21.  Mutations in the epidermal growth factor receptor gene are linked to smoking-independent, lung adenocarcinoma 
British Journal of Cancer  2005;93(3):355-363.
Epidermal growth factor receptor (EGFR) mutations are a potential predictor of the effectiveness of EGFR inhibitors for the treatment of lung cancer. Although EGFR mutations were reported to occur with high frequency in nonsmoking Japanese adenocarcinoma patients, the exact nature has not been fully elucidated. We examined EGFR gene mutations within exons 18–21 and their correlations to clinico-pathological factors and other genetic alterations in tumour specimens from 154 patients who underwent resection for lung cancer at Kyoto University Hospital. Epidermal growth factor receptor mutations were observed in 60 tumours (39.0%), all of which were adenocarcinoma. Among the patients with adenocarcinoma (n=108), EGFR mutations were more frequently observed in nonsmokers than former smokers or current smokers (83.0, 50.0, 15.2%, respectively), in women than men (76.3 vs 34.0%), in tumours with bronchio-alveolar component than those without bronchio-alveolar component (78.9 vs 42.9%), and in well or moderately differentiated tumours than poorly differentiated tumours (72.0, 64.4, 34.2%). No tumours with EGFR mutations had any K-ras codon 12 mutations, which were well-known smoking-related gene mutations. In conclusion, adenocarcinomas with EGFR mutation had a distinctive clinico-pathological feature unrelated to smoking. Epidermal growth factor receptor mutations may play a key role in the development of smoking-independent adenocarcinoma.
doi:10.1038/sj.bjc.6602707
PMCID: PMC2361570  PMID: 16052218
epidermal growth factor receptor; lung adenocarcinoma; smoking; p53; K-ras; single-strand conformation polymorphism
22.  Erlotinib has better efficacy than gefitinib in adenocarcinoma patients without EGFR-activating mutations, but similar efficacy in patients with EGFR-activating mutations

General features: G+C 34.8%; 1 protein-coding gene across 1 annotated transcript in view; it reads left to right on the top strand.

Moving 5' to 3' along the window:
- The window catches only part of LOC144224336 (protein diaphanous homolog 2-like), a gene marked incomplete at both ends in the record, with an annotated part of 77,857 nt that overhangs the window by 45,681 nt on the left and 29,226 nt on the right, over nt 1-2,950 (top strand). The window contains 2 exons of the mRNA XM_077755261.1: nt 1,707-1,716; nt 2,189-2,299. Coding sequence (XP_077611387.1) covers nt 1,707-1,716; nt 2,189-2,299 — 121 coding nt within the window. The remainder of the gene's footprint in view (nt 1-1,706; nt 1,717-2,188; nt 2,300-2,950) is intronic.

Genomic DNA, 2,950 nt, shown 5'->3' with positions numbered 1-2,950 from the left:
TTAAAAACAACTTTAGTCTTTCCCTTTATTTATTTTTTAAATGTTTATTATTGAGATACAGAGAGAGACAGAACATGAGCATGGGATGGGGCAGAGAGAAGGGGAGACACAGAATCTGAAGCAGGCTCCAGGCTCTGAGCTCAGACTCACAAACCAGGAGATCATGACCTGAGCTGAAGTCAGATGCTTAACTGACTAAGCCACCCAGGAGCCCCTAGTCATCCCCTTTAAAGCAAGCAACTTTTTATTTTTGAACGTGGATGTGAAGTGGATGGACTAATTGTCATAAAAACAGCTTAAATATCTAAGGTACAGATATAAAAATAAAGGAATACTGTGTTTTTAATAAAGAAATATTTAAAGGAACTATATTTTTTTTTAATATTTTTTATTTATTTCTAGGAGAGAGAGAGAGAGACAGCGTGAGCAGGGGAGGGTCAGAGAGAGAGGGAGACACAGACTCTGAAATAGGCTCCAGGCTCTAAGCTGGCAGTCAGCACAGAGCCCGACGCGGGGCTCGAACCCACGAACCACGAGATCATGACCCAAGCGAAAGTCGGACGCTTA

Epidermal growth factor receptor-tyrosine kinase inhibitors (EGFR-TKIs) are an effective treatment for advanced non-small cell lung cancer. The objective of the present study was to compare the efficacy of gefitinib and erlotinib in patients with pulmonary adenocarcinoma, whose tumor EGFR mutation status was known. Pulmonary adenocarcinoma patients who began receiving gefitinib or erlotinib treatment from January 2005 to December 2010, and whose tumor EGFR mutation status had been determined, were included. Clinical data, type of treatment response and survival time data were collected. Of the 224 patients enrolled, 124 received gefitinib treatment and 100 received erlotinib treatment. Of these patients, 146 individuals had tumors with EGFR-activating mutations (exon 19 deletions and/point mutation of L858R in exon 21) and 78 did not. There was no difference in treatment response whether or not the patients had tumors with EGFR-activating mutations at the time they received gefitinib or erlotinib treatment. The median progression-free survival (PFS) of the gefitinib and erlotinib groups was 7.6 and 7.9 months, respectively (p=0.4731). PFS was significantly longer for patients without EGFR-activating mutations who received erlotinib treatment (n=48; median, 4.5 months) than for those who received gefitinib treatment (n=30; median, 2.3 months), with a hazard ratio of 0.58 (95% CI, 0.35–0.96; p=0.0339). Patients whose tumors had EGFR-activating mutations displayed no difference in PFS with either gefitinib (n=94; median, 10.5 months) or erlotinib treatment (n=52; median, 10.4 months). In conclusion, PFS showed no difference with either agent in patients whose tumors had EGFR-activating mutations, but was significantly longer in patients whose tumors did not have EGFR-activating mutations when receiving erlotinib treatment.